Corrections or additions?

This review by Simon Saltzman was published in U.S. 1 Newspaper on

July 22, 1998. All rights reserved.

Review: `Side Man’

Like the dinosaurs that once proudly roamed the earth,

the Big Bands were modern-day behemoths that roamed this great country

of ours. And like the dinosaurs that became extinct from a sudden

change in climate, the big bands died out when the musical climate

changed drastically in the mid-1950s. Most musicians refused to look

at the handwriting (read, guitar) on the wall when the big bands they

relied on began to disband in earnest with the onslaught of rock.

Some, like the accomplished sidemen (the term used to describe the

musicians who traveled and augmented the star line-up in big name

bands of the 1940s), found the going got tougher as gigs became

scarcer

and their personal lives and careers began to disintegrate.

Warren Leight’s heartfelt, insightful, and humor-studded play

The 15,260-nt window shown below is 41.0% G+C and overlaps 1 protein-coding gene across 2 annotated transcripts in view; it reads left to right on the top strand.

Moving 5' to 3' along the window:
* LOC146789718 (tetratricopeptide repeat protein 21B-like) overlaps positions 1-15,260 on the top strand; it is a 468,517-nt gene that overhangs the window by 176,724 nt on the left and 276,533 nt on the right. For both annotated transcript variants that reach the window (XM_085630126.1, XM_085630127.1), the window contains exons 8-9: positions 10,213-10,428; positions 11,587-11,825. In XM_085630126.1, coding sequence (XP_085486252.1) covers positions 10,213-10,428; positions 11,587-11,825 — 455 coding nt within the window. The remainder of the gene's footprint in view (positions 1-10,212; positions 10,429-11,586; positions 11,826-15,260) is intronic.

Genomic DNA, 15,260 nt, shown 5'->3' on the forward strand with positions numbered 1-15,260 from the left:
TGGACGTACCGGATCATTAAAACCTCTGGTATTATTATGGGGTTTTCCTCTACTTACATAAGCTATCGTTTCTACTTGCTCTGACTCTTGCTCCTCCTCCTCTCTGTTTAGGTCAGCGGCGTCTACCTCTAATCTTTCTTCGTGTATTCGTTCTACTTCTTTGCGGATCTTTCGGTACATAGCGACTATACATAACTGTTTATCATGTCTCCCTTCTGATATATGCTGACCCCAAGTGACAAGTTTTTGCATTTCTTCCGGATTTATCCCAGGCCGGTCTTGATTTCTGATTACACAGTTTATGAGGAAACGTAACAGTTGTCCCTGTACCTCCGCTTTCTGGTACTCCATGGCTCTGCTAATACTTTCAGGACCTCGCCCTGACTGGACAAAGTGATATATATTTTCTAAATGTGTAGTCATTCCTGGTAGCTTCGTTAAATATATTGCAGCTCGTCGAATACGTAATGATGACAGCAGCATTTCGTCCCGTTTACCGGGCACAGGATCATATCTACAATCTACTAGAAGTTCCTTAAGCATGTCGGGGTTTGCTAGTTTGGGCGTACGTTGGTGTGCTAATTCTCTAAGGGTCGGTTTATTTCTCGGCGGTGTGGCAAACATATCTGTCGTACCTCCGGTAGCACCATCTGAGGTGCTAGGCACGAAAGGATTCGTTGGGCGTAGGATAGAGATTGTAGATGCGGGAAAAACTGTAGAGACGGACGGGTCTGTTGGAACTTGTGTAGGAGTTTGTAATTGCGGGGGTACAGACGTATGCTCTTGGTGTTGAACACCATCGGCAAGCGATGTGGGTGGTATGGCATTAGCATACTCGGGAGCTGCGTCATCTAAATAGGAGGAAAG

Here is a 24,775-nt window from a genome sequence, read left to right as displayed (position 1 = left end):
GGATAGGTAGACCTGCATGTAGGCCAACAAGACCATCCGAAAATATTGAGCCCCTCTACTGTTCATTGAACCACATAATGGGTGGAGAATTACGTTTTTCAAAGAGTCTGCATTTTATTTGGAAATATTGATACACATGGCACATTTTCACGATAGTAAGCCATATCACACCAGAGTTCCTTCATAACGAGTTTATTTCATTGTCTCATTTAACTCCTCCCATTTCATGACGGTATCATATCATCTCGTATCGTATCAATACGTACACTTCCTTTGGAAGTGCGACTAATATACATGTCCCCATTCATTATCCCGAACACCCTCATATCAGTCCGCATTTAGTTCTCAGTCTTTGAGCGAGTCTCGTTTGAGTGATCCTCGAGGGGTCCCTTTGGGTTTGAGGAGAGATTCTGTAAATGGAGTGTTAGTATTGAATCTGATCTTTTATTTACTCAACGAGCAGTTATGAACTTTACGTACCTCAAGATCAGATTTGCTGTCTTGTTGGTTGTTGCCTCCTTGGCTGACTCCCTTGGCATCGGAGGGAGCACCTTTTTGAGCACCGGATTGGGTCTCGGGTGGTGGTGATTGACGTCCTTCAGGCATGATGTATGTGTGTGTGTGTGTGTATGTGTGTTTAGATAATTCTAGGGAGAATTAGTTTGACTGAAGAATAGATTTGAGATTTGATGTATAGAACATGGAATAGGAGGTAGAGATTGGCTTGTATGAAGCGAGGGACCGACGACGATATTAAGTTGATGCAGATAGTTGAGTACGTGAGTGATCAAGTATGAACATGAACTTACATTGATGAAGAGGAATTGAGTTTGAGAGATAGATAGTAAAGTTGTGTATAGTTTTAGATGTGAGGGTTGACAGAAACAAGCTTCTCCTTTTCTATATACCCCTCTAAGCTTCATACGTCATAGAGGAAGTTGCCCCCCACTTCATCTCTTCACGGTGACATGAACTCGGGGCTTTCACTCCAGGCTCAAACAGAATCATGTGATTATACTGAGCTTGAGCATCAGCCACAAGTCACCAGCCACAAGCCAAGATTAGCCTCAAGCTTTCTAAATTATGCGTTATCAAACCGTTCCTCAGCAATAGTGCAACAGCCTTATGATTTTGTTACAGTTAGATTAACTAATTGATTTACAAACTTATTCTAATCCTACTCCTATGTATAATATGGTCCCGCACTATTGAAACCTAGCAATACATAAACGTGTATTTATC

"Side

Man" has deservedly moved uptown to the Roundabout Theater after

a limited run at the CSC Theater. It is about the end of an era, a

glorious era when the great American songbook was still being written,

either played straight or jazzed-up, and otherwise immortalized by

groups of dedicated and often inspired musicians. But "Side

Man"

is primarily a simple memory play based on the narrowing journeys

of Gene (Frank Wood), a passionate if maddeningly self-absorbed

trumpet

player. As seen from the bruised perspective of his adult son Clifford

(Robert Sella), Gene is enigmatic and remote. But Gene is also

observed

as a man consumed by music and consecrated by the playing of it.